From the April 2019 issue

Minimizing Screen Time for Kids With Autism

Balancing screen time with other activities can be difficult, but it's not impossible. The Clinical Director of Gateway Pediatric Therapy's Bingham Farms location offers advice for parents of kids with autism.

Brought to you by Gateway Pediatric Therapy
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Today’s youth scroll on screens more than they build with blocks – and it can be tough for parents to balance their child’s leisure time. For children on the autism spectrum, it’s even harder to decrease screen time, particularly if they struggle to play.

“When kids already have traditional play skills, you can enforce a balance without teaching them other things,” says Ashley Zink, the Clinical Director of Gateway Pediatric Therapy‘s Bingham Farms location, “but when it comes to kids with autism, you often have to teach them those play skills.” And that’s where the biggest challenge comes in. So how can parents help with play skills and increase interaction? Here, Zink offers some tips and advice.

Teaching play skills

One effective method for teaching play skills is to use your child’s preferred device as a reward for engaging in other activities. For example, you might start by playing with a Lego set and asking them to help you put the blocks together. After your child performs a few actions, you can reward their participation with access to the iPad.

In this way, you can limit screen time while simultaneously encouraging new forms of play. Not only can you motivate your child to try something new, but you might even help them realize they enjoy playing with new things.

Model the way

For many children, including those on the autism spectrum, the best way to teach a new skill is to model it for them. Get involved by sitting down and playing with them, showing them what to do and creating opportunities for the child to be independent.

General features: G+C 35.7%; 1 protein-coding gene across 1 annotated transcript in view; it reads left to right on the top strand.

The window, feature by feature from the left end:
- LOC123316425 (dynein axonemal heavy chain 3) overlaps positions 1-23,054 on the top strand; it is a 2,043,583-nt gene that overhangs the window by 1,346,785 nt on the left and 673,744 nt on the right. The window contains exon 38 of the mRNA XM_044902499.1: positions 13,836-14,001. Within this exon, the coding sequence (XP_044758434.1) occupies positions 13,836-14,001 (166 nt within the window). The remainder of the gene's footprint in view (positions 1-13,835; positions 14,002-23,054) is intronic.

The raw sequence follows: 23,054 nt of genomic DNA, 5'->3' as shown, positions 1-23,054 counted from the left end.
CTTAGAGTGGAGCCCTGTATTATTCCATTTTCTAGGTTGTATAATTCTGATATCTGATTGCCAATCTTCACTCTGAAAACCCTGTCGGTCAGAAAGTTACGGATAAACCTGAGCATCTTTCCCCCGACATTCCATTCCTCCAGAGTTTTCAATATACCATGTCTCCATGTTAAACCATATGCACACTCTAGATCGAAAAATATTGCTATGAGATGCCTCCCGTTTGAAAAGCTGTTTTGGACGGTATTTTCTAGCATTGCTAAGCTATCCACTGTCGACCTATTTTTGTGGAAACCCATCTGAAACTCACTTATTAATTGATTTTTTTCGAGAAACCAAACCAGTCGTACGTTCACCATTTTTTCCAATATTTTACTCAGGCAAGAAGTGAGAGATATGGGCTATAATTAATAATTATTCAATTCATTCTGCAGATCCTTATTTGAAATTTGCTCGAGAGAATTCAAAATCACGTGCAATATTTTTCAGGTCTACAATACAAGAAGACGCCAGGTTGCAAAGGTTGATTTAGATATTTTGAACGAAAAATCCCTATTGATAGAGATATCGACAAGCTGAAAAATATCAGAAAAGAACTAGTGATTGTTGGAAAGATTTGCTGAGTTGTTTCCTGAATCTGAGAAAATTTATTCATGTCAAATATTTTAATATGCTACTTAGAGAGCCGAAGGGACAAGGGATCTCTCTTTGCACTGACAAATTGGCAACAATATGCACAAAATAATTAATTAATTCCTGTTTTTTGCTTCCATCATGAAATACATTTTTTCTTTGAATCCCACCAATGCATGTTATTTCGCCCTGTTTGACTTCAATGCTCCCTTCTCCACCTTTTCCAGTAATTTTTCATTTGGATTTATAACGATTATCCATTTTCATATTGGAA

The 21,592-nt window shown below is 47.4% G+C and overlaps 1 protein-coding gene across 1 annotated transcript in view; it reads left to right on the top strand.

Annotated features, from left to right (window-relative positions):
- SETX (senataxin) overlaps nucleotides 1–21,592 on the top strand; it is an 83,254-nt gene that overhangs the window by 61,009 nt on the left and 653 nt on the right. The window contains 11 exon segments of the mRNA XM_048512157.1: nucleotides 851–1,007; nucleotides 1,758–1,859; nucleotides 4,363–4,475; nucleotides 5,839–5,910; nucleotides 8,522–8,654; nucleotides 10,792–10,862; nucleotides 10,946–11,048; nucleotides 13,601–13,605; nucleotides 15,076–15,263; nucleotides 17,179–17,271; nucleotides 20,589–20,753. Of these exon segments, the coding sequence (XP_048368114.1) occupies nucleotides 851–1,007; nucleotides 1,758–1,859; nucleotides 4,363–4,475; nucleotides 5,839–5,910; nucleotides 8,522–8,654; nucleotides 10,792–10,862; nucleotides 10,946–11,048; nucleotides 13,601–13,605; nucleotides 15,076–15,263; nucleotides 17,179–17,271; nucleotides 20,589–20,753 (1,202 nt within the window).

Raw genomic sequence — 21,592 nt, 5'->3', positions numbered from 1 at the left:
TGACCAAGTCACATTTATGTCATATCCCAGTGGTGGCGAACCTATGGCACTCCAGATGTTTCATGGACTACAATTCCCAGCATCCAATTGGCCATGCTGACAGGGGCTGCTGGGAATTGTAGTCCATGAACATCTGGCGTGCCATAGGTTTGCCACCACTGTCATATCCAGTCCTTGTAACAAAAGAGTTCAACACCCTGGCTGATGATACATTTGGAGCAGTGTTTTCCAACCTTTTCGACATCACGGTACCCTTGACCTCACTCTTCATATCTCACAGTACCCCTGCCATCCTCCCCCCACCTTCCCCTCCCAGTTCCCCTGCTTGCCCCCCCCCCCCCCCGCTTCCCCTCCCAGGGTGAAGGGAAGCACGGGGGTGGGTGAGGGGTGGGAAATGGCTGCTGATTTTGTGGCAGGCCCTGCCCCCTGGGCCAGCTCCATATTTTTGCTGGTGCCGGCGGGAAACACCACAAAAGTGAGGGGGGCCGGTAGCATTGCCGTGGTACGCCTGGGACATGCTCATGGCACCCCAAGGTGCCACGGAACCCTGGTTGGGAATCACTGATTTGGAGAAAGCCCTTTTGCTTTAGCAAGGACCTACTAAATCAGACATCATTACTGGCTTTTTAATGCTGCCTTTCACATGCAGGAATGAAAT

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“The best way to do this is in small, purposeful steps,” Zink suggests. Some kids might respond well to a model, while others might need you to physically help them if they are struggling to complete an activity. “Make sure that you are keeping your expectations reasonable and you’re celebrating and rewarding those small steps along the way,” she adds.

Consider their interests

Whether it’s a certain cartoon or that one thing that a child can really fixate on, sometimes kids on the spectrum have really strong, narrow interests. These interests may provide an opportunity to capitalize on and introduce something new. “It can be so beneficial to incorporate their interests in,” Zink suggests.

For a child who loves Paw Patrol, for example, you might try to find different playsets, coloring pages and other activities that are related to the television show, but outside of your child’s usual preferred choices. Or you could use their favorite Paw Patrol play figures to promote more interactive or imaginative play, she says.

Increase engagement

Admittedly, it can be challenging to learn how to interact with your child once he or she knows how to play, Zink says. “When your child is playing, be available and be interested. Rather than asking questions, make comments about their play and show excitement for what they are doing,” she says.

Questions can often be met with silence, so turn your questions into statements. That way, you can keep the activity fun and interactive, without always looking for a specific response.    

Create a schedule

“If you’re teaching new leisure skills and feel like your child is ready to be more independent, it can help to incorporate a schedule that they can follow on their own,” Zink advises.

Most adults use some type of schedule to organize their days, and this same type of structure can benefit children, as well. For example, you might create a simple picture schedule that lists out a few different activities in a sequence. Depending on how many steps are included, you could build in screen time as a break between other activities or use screen time as the last item in the schedule as a reward for completing the entire sequence.

And remember: even though screens tend to be a preference for all kids, including those with autism, it’s not the only way they can have fun. You just have to be open to teaching new activities and finding the right balance – and that balance is different for every family.

April is Autism Awareness Month. To find events in your area to be a part of this celebration of understanding and acceptance of those on the autism spectrum, visit the blog section of Gateway Pediatric Therapy at gatewaypediatrictherapy.com/newsroom/.

For more information on Gateway Pediatric Therapy, visit gatewaypediatrictherapy.com.

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